Working in the medical field in any capacity is incredibly demanding. Doctors have it especially hard, though, because virtually everything falls on them. As such, burnout is essentially inevitable—unless you disengage from your work first. Disengaging is a subconscious way to avoid burnout, but that doesn’t mean it’s preferable. At the end of the day, disengaging will affect your bedside manner and ultimately prevent you from providing the best healing and wellness care possible. Thankfully, you can combat disengagement by reviewing some of the most common causes so you know to address them as soon as they arise.
3 Reasons Why Doctors Disengage
1. They're Overbooked
Promoting healing and wellness is a process. If you’re limited to 15 minutes with each patient, though, it will be virtually impossible to have the kind of impact you want to achieve. If you find yourself in such a scenario, it’s natural to disengage and treat every patient as just another cog in the wheel because it may seem like it will reduce frustration. As long as you’re in private practice, though, you can simply extend appointment times to prevent overbooking.
2. They’re Underutilized
Sometimes, disengagement can be attributed to boredom. If you’re seeing the same kinds of cases over and over, you won’t get the fulfillment that comes with resolving complex issues. Thankfully, combatting this form of disengagement is relatively straightforward. Consider learning something new so you can add additional healing and wellness services to your practice.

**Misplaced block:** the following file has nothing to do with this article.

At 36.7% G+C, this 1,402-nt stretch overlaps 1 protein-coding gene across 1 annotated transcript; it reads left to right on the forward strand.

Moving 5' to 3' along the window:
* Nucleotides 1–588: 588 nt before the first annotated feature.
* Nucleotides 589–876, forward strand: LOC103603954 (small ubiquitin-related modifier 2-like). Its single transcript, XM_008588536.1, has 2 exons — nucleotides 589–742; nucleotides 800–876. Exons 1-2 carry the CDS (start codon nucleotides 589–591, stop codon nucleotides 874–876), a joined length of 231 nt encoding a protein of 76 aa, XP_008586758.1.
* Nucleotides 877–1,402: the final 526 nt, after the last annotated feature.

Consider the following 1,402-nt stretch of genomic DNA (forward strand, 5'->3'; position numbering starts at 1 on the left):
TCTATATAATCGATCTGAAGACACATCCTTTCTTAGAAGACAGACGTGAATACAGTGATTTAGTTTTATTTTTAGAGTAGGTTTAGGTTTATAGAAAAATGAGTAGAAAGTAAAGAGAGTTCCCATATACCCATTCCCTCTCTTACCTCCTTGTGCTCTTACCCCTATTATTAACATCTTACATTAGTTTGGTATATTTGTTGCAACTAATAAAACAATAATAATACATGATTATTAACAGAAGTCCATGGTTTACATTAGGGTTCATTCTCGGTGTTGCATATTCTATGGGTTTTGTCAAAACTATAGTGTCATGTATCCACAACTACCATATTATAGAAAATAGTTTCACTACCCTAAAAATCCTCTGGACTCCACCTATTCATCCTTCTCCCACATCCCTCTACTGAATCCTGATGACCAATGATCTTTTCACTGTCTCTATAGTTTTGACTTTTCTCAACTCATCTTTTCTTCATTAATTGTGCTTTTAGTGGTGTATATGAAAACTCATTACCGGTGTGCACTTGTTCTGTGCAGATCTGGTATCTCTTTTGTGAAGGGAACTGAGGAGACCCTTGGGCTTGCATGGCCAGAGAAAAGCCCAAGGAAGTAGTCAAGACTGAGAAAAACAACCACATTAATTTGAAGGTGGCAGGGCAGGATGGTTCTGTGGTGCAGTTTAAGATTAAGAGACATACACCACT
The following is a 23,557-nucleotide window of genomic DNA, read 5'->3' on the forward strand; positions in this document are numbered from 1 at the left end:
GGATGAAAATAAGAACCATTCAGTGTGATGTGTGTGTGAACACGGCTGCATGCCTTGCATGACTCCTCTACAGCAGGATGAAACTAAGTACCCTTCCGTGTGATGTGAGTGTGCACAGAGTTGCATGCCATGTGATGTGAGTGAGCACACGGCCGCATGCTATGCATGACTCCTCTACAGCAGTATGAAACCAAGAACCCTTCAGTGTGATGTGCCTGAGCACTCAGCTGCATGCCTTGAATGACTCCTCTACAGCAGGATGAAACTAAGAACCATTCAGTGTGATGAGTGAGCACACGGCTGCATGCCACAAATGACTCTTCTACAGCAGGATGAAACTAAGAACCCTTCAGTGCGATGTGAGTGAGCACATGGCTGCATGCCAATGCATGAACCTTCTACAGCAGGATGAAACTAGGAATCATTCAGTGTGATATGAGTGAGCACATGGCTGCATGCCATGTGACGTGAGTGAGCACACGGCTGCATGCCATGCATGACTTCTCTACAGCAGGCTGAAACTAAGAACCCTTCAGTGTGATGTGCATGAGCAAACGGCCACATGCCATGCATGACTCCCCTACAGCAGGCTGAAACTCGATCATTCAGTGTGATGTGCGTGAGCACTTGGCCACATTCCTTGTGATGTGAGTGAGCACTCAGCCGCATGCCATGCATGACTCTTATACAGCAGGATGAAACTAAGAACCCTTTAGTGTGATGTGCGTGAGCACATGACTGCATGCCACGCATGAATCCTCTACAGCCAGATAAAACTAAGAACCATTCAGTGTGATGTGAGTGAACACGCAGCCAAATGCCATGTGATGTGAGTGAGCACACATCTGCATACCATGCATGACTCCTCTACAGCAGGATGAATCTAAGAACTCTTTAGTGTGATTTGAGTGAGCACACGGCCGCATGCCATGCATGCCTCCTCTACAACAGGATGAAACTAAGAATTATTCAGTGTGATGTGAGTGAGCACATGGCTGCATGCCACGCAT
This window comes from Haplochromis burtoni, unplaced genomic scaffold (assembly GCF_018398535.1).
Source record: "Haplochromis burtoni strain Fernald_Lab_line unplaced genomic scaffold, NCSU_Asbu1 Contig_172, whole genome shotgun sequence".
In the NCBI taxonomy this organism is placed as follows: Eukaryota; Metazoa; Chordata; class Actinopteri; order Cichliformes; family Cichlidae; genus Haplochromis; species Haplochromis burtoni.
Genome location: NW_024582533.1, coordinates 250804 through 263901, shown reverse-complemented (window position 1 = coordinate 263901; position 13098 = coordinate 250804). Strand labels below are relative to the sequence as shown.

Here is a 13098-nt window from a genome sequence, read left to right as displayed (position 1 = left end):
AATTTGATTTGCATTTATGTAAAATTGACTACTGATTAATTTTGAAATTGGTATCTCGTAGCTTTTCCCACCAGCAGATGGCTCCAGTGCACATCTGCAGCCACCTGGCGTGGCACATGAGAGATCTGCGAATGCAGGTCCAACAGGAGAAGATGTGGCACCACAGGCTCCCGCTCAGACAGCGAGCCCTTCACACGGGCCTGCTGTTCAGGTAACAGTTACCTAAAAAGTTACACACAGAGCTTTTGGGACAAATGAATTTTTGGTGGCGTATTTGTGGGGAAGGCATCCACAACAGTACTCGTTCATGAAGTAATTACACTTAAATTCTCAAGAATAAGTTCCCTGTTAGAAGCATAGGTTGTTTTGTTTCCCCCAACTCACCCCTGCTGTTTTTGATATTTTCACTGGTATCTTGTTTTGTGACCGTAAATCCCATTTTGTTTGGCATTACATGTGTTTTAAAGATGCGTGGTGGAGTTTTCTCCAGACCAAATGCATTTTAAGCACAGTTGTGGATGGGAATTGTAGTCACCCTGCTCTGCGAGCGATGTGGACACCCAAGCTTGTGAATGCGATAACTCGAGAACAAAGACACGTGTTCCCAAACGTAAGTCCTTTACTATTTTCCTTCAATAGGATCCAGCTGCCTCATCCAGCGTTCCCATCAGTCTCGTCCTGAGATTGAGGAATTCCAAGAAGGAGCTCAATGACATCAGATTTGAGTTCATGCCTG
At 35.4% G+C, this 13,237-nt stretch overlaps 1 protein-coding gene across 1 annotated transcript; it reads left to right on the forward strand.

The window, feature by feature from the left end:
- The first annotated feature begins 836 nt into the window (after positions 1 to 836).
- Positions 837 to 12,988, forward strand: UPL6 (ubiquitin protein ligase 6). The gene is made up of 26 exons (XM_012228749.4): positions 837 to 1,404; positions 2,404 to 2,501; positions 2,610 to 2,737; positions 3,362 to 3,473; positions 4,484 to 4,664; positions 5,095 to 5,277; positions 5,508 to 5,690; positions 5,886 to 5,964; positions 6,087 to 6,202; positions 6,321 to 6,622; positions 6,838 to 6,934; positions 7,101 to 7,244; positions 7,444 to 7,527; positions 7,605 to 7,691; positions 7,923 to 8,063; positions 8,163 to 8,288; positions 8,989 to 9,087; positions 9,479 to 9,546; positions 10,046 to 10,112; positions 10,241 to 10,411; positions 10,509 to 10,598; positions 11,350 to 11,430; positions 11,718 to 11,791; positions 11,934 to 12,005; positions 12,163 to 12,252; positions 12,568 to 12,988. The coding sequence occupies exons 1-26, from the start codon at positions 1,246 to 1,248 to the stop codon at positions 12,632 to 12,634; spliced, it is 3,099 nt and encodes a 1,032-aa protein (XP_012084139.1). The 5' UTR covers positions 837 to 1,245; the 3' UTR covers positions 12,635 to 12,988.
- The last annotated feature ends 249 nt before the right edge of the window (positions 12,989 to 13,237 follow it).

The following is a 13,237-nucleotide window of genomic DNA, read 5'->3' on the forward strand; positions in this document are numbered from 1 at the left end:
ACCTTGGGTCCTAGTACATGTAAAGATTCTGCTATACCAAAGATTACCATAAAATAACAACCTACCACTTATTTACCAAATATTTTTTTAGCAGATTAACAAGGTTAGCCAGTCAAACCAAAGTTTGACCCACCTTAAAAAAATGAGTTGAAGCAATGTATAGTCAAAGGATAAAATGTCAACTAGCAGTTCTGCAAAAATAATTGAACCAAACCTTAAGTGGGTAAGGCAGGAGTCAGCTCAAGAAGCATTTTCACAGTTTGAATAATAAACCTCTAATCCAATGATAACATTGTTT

3. They’re Overworked
It’s not uncommon for physicians to work 60 to 80 hours a week, especially if they're running their own practice. When anyone is overworked, “checking out” mentally is the natural response. Sleep deprivation, stress, and a general sense of discontent fuel this type of disengagement. To avoid being overworked, try delegating whatever you can and strive to put aside some quality personal time for yourself. It may also be wise to consider changing the practice’s hours so you can achieve a better work/life balance.
If you’ve fallen out of love with medicine, why not talk to your peers about how they handle disengagement? To connect with other healing and wellness professionals, turn to Metro Collaborative™. Operating out of New York, NY, this health care networking group hosts peer-to-peer dinners and Caribbean retreats for practitioners across all specialties. They also offer comprehensive business coaching services for those who own a private practice. To browse upcoming events, visit their website. To reserve your space at one, call (609) 876-9163.